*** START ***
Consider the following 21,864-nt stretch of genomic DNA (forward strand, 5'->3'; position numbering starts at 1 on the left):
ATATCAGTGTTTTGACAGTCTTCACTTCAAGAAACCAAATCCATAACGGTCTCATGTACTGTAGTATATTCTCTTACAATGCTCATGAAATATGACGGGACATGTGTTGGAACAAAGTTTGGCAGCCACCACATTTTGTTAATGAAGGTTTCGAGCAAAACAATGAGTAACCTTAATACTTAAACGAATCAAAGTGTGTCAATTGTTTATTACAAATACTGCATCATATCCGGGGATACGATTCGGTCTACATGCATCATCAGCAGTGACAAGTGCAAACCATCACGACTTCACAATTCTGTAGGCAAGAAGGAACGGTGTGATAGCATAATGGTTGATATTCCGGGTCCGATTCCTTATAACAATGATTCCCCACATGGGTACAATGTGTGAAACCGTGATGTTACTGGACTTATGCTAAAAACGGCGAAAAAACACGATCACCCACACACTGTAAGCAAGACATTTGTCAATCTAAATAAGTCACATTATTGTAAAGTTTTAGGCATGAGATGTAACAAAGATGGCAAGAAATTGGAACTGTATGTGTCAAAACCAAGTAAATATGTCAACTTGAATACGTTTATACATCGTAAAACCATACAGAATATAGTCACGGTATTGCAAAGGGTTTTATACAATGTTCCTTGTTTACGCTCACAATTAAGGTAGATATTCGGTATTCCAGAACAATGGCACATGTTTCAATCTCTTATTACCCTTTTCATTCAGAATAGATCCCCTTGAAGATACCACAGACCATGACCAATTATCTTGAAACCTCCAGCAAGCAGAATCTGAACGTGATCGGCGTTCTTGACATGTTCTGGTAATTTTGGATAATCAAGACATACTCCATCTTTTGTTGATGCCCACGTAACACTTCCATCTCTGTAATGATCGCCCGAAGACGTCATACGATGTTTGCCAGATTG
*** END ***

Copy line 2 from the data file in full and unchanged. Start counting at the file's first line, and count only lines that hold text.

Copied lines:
ATATCAGTGTTTTGACAGTCTTCACTTCAAGAAACCAAATCCATAACGGTCTCATGTACTGTAGTATATTCTCTTACAATGCTCATGAAATATGACGGGACATGTGTTGGAACAAAGTTTGGCAGCCACCACATTTTGTTAATGAAGGTTTCGAGCAAAACAATGAGTAACCTTAATACTTAAACGAATCAAAGTGTGTCAATTGTTTATTACAAATACTGCATCATATCCGGGGATACGATTCGGTCTACATGCATCATCAGCAGTGACAAGTGCAAACCATCACGACTTCACAATTCTGTAGGCAAGAAGGAACGGTGTGATAGCATAATGGTTGATATTCCGGGTCCGATTCCTTATAACAATGATTCCCCACATGGGTACAATGTGTGAAACCGTGATGTTACTGGACTTATGCTAAAAACGGCGAAAAAACACGATCACCCACACACTGTAAGCAAGACATTTGTCAATCTAAATAAGTCACATTATTGTAAAGTTTTAGGCATGAGATGTAACAAAGATGGCAAGAAATTGGAACTGTATGTGTCAAAACCAAGTAAATATGTCAACTTGAATACGTTTATACATCGTAAAACCATACAGAATATAGTCACGGTATTGCAAAGGGTTTTATACAATGTTCCTTGTTTACGCTCACAATTAAGGTAGATATTCGGTATTCCAGAACAATGGCACATGTTTCAATCTCTTATTACCCTTTTCATTCAGAATAGATCCCCTTGAAGATACCACAGACCATGACCAATTATCTTGAAACCTCCAGCAAGCAGAATCTGAACGTGATCGGCGTTCTTGACATGTTCTGGTAATTTTGGATAATCAAGACATACTCCATCTTTTGTTGATGCCCACGTAACACTTCCATCTCTGTAATGATCGCCCGAAGACGTCATACGATGTTTGCCAGATTG